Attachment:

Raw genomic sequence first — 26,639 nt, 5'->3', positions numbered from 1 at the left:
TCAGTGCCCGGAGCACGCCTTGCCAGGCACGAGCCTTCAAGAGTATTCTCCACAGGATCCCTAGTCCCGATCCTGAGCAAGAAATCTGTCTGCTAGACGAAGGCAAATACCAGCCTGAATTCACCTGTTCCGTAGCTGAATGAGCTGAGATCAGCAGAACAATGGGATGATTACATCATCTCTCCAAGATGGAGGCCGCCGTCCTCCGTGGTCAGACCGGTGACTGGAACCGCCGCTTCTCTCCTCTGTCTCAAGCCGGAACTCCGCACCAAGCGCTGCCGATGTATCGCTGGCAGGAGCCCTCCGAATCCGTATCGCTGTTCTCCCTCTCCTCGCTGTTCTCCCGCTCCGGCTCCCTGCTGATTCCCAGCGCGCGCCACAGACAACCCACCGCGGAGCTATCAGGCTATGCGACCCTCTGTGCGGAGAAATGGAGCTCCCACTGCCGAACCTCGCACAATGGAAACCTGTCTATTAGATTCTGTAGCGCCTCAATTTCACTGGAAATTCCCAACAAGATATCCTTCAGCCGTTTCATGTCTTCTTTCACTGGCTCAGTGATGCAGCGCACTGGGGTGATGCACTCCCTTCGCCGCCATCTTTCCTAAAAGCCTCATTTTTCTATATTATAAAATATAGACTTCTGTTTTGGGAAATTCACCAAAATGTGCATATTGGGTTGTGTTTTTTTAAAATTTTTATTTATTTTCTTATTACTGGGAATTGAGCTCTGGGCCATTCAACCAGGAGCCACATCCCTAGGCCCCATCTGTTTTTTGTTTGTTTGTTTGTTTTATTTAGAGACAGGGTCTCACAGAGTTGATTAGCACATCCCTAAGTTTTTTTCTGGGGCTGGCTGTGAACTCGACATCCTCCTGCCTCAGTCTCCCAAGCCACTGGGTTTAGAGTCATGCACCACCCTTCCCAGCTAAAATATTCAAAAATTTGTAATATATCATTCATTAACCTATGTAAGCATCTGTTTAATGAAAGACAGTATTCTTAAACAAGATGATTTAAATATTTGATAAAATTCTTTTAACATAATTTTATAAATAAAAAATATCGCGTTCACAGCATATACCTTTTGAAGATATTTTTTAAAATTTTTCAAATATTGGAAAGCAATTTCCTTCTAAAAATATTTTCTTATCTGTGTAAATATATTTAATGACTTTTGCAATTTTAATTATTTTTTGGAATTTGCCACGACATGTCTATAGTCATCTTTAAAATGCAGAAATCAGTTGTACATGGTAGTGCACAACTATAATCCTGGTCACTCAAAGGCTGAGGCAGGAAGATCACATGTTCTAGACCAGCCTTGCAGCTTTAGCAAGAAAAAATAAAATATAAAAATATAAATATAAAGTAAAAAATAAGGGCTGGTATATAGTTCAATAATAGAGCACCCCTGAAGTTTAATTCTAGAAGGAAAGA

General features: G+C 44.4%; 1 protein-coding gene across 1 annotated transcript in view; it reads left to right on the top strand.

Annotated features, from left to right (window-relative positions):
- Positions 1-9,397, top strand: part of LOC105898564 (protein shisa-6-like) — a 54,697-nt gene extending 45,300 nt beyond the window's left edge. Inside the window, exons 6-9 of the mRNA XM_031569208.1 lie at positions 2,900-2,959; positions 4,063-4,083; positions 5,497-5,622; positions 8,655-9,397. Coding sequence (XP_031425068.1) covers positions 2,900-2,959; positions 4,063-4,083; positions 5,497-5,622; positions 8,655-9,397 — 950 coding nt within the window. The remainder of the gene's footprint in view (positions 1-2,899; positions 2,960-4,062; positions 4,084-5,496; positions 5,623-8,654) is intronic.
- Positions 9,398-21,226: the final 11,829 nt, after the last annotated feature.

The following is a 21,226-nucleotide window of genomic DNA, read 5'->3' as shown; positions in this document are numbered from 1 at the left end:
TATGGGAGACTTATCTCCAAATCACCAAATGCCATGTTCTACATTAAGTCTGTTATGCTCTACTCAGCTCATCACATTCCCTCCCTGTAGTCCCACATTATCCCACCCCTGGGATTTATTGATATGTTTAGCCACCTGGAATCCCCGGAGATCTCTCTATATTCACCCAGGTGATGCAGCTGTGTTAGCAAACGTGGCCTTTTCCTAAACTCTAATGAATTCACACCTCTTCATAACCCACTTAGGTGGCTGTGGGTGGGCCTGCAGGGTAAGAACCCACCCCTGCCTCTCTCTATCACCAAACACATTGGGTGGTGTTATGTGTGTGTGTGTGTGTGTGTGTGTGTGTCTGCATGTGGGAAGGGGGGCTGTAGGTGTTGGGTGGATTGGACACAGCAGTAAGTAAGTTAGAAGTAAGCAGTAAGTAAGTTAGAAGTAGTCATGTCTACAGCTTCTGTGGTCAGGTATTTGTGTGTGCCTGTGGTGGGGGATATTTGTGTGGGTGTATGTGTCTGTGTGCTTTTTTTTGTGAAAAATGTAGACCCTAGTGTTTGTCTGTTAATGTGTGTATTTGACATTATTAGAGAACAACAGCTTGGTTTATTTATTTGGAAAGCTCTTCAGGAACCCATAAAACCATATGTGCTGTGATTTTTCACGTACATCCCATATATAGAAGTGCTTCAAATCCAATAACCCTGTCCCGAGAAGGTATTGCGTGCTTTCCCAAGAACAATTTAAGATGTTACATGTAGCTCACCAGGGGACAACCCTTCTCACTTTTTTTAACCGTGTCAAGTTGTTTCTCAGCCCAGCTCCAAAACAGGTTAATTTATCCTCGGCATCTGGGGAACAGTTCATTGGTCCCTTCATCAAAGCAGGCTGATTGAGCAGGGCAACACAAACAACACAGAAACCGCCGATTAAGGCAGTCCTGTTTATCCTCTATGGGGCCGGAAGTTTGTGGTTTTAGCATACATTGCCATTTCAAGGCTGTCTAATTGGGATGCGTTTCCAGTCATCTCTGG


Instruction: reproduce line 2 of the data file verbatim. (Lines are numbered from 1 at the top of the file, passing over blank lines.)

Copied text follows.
TCAGTGCCCGGAGCACGCCTTGCCAGGCACGAGCCTTCAAGAGTATTCTCCACAGGATCCCTAGTCCCGATCCTGAGCAAGAAATCTGTCTGCTAGACGAAGGCAAATACCAGCCTGAATTCACCTGTTCCGTAGCTGAATGAGCTGAGATCAGCAGAACAATGGGATGATTACATCATCTCTCCAAGATGGAGGCCGCCGTCCTCCGTGGTCAGACCGGTGACTGGAACCGCCGCTTCTCTCCTCTGTCTCAAGCCGGAACTCCGCACCAAGCGCTGCCGATGTATCGCTGGCAGGAGCCCTCCGAATCCGTATCGCTGTTCTCCCTCTCCTCGCTGTTCTCCCGCTCCGGCTCCCTGCTGATTCCCAGCGCGCGCCACAGACAACCCACCGCGGAGCTATCAGGCTATGCGACCCTCTGTGCGGAGAAATGGAGCTCCCACTGCCGAACCTCGCACAATGGAAACCTGTCTATTAGATTCTGTAGCGCCTCAATTTCACTGGAAATTCCCAACAAGATATCCTTCAGCCGTTTCATGTCTTCTTTCACTGGCTCAGTGATGCAGCGCACTGGGGTGATGCACTCCCTTCGCCGCCATCTTTCCTAAAAGCCTCATTTTTCTATATTATAAAATATAGACTTCTGTTTTGGGAAATTCACCAAAATGTGCATATTGGGTTGTGTTTTTTTAAAATTTTTATTTATTTTCTTATTACTGGGAATTGAGCTCTGGGCCATTCAACCAGGAGCCACATCCCTAGGCCCCATCTGTTTTTTGTTTGTTTGTTTGTTTTATTTAGAGACAGGGTCTCACAGAGTTGATTAGCACATCCCTAAGTTTTTTTCTGGGGCTGGCTGTGAACTCGACATCCTCCTGCCTCAGTCTCCCAAGCCACTGGGTTTAGAGTCATGCACCACCCTTCCCAGCTAAAATATTCAAAAATTTGTAATATATCATTCATTAACCTATGTAAGCATCTGTTTAATGAAAGACAGTATTCTTAAACAAGATGATTTAAATATTTGATAAAATTCTTTTAACATAATTTTATAAATAAAAAATATCGCGTTCACAGCATATACCTTTTGAAGATATTTTTTAAAATTTTTCAAATATTGGAAAGCAATTTCCTTCTAAAAATATTTTCTTATCTGTGTAAATATATTTAATGACTTTTGCAATTTTAATTATTTTTTGGAATTTGCCACGACATGTCTATAGTCATCTTTAAAATGCAGAAATCAGTTGTACATGGTAGTGCACAACTATAATCCTGGTCACTCAAAGGCTGAGGCAGGAAGATCACATGTTCTAGACCAGCCTTGCAGCTTTAGCAAGAAAAAATAAAATATAAAAATATAAATATAAAGTAAAAAATAAGGGCTGGTATATAGTTCAATAATAGAGCACCCCTGAAGTTTAATTCTAGAAGGAAAGA